In my quest for the perfect low voltage or dry contact garage door relay I stumbled across this one that I found on Amazon
Seems like it might have been made by ITead because it came programmed with EWELink software. Having said that I cannot find it on their website and I also thought it might be a Sonoff brand name. I still think it is ITead but I just can’t prove it.
I was using a Sonoff 4 Channel Pro relay in my “Smart Garage Door” project however it was big time overkill. I only need one relay to pull this off. In addition to this I was using a NodeMCU ESP8266 to act separately as the garage door sensor. So in essence I had:
- Spare Remote Control (for Security 2.0 garage door opener)
- Sonoff 4 Channel Pro Relay
- NodeMCU ESP8266 Chip for Door sensor
Now I have
- Spare Remote Control
- Sonoff SV
Decided to put a smaller, single channel relay in my Garage Door project. I ordered what I believe is an ITead Sonoff Inching Relay.
This module is preloaded with software and you can use an iPhone to trigger the relay using an app called EweLink
Basically you start the chip up, connect to its WiFi network and configure it to yours.
You see all these Home Security systems being advertised all the time and they all have one gotcha. Some kind of charge every month. Why not just make your own? Also it costs PENNIES on the dollar compared to some of those others.
One of the biggest components of home security is knowing the state of windows and doors. And that is very simple to obtain and with INEXPENSIVE hardware. This guy is the backbone to this project:
This is a NodeMCU ESP8266 Internet of Things (IoT) chip. Translation: It’s a little teeny tiny small board computer with a wifi antenna on it.
You can get ESP8266 devices WAY cheaper than this even though this guy only costs $9 or so. A couple of things I like about it are that it has a Micro USB input connector on it and the legs are already soldered on.
I have a LiftMaster garage door opener in my home. Newer garage doors implement something called Security 2.0 which means the remote and receiver on the opener have a rolling (changing) code between them.
So essentially that means you can’t just trigger the opener by adding a wifi controlled relay to make the door smart. What you have to do is to buy a My Q Smart Garage Hub which used to cost bigger bucks but now comes in around $80. There is a subscription service you can buy to integrate into your home automation. Otherwise it only works with a phone app. Also, do you REALLY want your garage door state published to someone else’s Cloud?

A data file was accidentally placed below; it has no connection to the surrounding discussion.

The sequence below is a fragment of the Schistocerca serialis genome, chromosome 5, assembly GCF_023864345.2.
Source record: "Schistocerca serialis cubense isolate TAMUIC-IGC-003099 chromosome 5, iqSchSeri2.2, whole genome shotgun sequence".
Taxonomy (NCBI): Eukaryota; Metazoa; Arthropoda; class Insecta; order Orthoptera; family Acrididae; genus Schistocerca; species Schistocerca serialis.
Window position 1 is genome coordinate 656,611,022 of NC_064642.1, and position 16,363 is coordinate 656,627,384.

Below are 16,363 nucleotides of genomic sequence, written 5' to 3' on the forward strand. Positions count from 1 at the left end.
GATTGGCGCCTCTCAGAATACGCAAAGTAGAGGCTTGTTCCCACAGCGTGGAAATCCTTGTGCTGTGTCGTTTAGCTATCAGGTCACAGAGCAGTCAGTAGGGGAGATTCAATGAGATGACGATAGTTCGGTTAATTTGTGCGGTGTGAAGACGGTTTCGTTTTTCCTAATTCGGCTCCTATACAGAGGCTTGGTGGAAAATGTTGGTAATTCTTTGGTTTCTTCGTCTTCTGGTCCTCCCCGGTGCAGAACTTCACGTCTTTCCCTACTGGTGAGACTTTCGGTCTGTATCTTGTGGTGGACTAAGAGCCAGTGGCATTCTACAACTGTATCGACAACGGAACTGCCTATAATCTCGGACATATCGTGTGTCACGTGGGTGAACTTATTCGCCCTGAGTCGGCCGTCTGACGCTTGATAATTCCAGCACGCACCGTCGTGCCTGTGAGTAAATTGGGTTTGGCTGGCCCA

In order to have a wifi controlled garage door or an MQTT controlled garage door (machine to machine protocol) you’ll have to cheat. Here’s what you need to pull this off:
- Spare remote with Security 2.0
- Inching relay such as Sonoff 4 Channel Pro
- Some ethernet conductor wire
If you have dabbled in Home Automation you’ve probably heard of Sonoff. They make all manner of home automation devices. I’ve been largely ambivalent towards them as I prefer Z-Wave devices and hackable outlets to power most of my home automation needs. But I kept READING ABOUT THEM. Everywhere you turn on the Home Automation sites people are talking about Sonoff and something called “Tasmota Firmware”.
I decided to see what all the fuss was about and ponied up the requisite $11 for a Sonoff RF from Amazon. I’ve been on a 433 MHz device kick lately and I like the fact that radio controlled devices can work even when the network goes down. As long as a Raspberry Pi is on that delivers that radio burst…….BOOM……the lights go on and off.
So I got one just to play with. The interesting thing to me is that not only is it 433 MHz radio controlled it also works with WiFI and if you flash it with Tasmota Firmware it will do MQTT as well. Okay, I’m getting slightly impressed here.
Who doesn’t check the weather everyday? Most have a favorite website or just check the local news. The folks at WeatherUnderground have an exportable Weather API that can be used with Internet of Things (IoT) devices. I built another device recently with a little color OLED screen and it’s cool but it is a battery hog and dies frequently. Then when you turn it on it goes through this updating routine that leaves you waiting 20 seconds or so to see the weather. Heck I could check 2 websites in that amount of time.